And Finally

The oldest vice

Authorities crack down on China’s ‘Sin City’


A police raid in Dongguan

In January China’s most popular search engine Baidu launched a heat map to capture the massive human migration that takes place over the Lunar New Year period as the Chinese head home to see their families.

What the tech company couldn’t have predicted is that it would record another exodus as well – this one of a much less noble kind.

Just as most people were saying goodbye to families and travelling back to the cities in which they work, state broadcaster CCTV aired an undercover report on the sex trade in Dongguan. On the same day the police began a series of raids on massage parlours, karaoke joints and hotels in the city (located about 140km from the border with Hong Kong in Guangdong province).

News spread quickly that Dongguan’s days as the country’s ‘Sin City’ were numbered and people began packing their bags – an outflow so clear and concentrated that Baidu’s heat map was able to capture it.

Baidu only records movement trends, not numbers, so there is no way of knowing just how many people fled Dongguan on February 9. But one thing is sure: that at a time when migrant workers should have been pouring back into this southern manufacturing hub, plenty of others were getting out of town.

Who were they? Here’s where the technology behind the Heat Map gives a clue. The app logs flows of people through location-specific registrations on smartphones using the Baidu Maps service. And netizens were soon concluding that the people most likely to be making a sharp exit were sex tourists, pimps and call girls.

Tellingly, Hong Kong was the most popular destination for those leaving in the hours following the bust, with 28.5% of all Baidu-recorded departures heading there. “Rich Hong Kongers on dirty weekends!” guessed one netizen on Sina Weibo. Another contributor, perhaps offended by trends in anti-mainland sentiment in Hong Kong, wrote: “Typical: we are portrayed as being rough and uncultured but if Hong Kong people want a good time they suddenly don’t seem to mind that.”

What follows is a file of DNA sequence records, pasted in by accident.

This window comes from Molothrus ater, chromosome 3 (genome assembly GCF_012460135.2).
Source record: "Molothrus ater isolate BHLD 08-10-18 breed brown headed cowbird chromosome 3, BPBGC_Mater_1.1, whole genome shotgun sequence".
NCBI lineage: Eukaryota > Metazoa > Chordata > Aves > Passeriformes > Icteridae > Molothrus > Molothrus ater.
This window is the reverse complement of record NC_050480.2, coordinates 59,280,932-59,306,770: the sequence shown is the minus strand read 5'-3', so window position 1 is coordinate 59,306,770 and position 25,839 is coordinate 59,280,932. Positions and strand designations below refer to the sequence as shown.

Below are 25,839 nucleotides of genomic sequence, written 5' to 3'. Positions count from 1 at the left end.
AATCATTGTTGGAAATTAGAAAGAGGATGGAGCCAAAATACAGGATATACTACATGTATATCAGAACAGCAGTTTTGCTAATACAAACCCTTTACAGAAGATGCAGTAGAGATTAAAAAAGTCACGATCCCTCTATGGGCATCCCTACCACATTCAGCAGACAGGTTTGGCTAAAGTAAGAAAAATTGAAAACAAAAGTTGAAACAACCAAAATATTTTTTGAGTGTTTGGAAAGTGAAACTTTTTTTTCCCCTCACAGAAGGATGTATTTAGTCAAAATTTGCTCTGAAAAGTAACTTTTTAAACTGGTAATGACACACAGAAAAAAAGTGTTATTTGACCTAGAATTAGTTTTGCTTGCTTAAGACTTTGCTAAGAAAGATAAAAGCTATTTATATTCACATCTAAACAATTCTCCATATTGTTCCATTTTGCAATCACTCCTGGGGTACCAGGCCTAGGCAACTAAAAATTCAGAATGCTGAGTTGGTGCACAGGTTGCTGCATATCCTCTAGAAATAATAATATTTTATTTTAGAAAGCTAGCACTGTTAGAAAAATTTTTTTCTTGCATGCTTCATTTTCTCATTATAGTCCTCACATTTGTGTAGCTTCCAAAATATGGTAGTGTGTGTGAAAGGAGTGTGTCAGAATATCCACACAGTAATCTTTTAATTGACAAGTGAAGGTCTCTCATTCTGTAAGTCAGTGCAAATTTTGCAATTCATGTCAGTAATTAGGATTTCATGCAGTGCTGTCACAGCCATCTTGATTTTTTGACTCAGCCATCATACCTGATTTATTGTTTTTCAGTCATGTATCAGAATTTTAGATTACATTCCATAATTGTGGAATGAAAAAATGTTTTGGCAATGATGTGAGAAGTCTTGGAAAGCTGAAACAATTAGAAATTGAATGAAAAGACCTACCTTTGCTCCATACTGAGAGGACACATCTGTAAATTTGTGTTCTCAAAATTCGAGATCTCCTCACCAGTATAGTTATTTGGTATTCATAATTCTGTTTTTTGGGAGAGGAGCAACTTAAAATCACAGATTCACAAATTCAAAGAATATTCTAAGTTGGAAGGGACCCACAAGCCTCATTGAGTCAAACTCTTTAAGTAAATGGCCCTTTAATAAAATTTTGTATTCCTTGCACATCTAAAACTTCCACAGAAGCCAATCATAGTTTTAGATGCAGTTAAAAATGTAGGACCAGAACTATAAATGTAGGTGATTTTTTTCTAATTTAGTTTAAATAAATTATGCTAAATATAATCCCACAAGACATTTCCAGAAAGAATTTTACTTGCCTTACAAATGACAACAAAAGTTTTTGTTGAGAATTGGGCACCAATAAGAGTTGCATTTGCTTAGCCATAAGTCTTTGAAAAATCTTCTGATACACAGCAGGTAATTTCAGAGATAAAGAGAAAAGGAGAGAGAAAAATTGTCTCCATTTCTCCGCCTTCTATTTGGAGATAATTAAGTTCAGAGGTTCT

In the three-day crackdown that followed, 162 people were arrested, and more than 1900 establishments were “inspected”, local media reported, and the campaign will now be carried out in other cities as part of a wider programme against prostitution.

Somewhat surprisingly, the news wasn’t wholly welcomed. Although few people defended the vice industry, there was a feeling that that it will be the women working in the industry rather than its ringleaders who will end up as the victims of the clean-up. Several womens’ groups also complained that CCTV did not blur out the faces of women filmed in the undercover report. Others were angered at what they perceived as CCTV’s superior tone. As the Hong Kong’s Ming Pao newspaper put it: “People resent the moral superiority of anti-vice groups. CCTV is seen as a symbol of a powerful system, while the lost girls they show, squatting, burying their heads and hiding their faces are seen as the underdogs, humiliated and oppressed. In this confrontation between prostitutes and CCTV, people quickly choose the women’s side.”

Many netizens also rejected the sense of outrage that they felt that CCTV was trying to evoke, responding to news of the crackdown as if it were a natural disaster. “Hang in there, Dongguan!” or “We are all Dongguan tonight,” were popular posts on weibo.

The city’s government then tried to refocus national attention with a publicity campaign playing up the more wholesome side of urban life: a thriving basketball team; a state of the art venue for Chinese opera; and factories that make high-end electronics.

“Cleaning up Dongguan will allow business to flourish,” a spokesperson added.

Perhaps, although another concern is that the crackdown could have a more negative impact on the local economy – to which prostitution was said to contribute Rmb40 billion ($6.57 billion) a year.

Noting the campaign, Hong Kong police have also expressed concerns – in their case that more of the vice trade may cross the border into their own territory.

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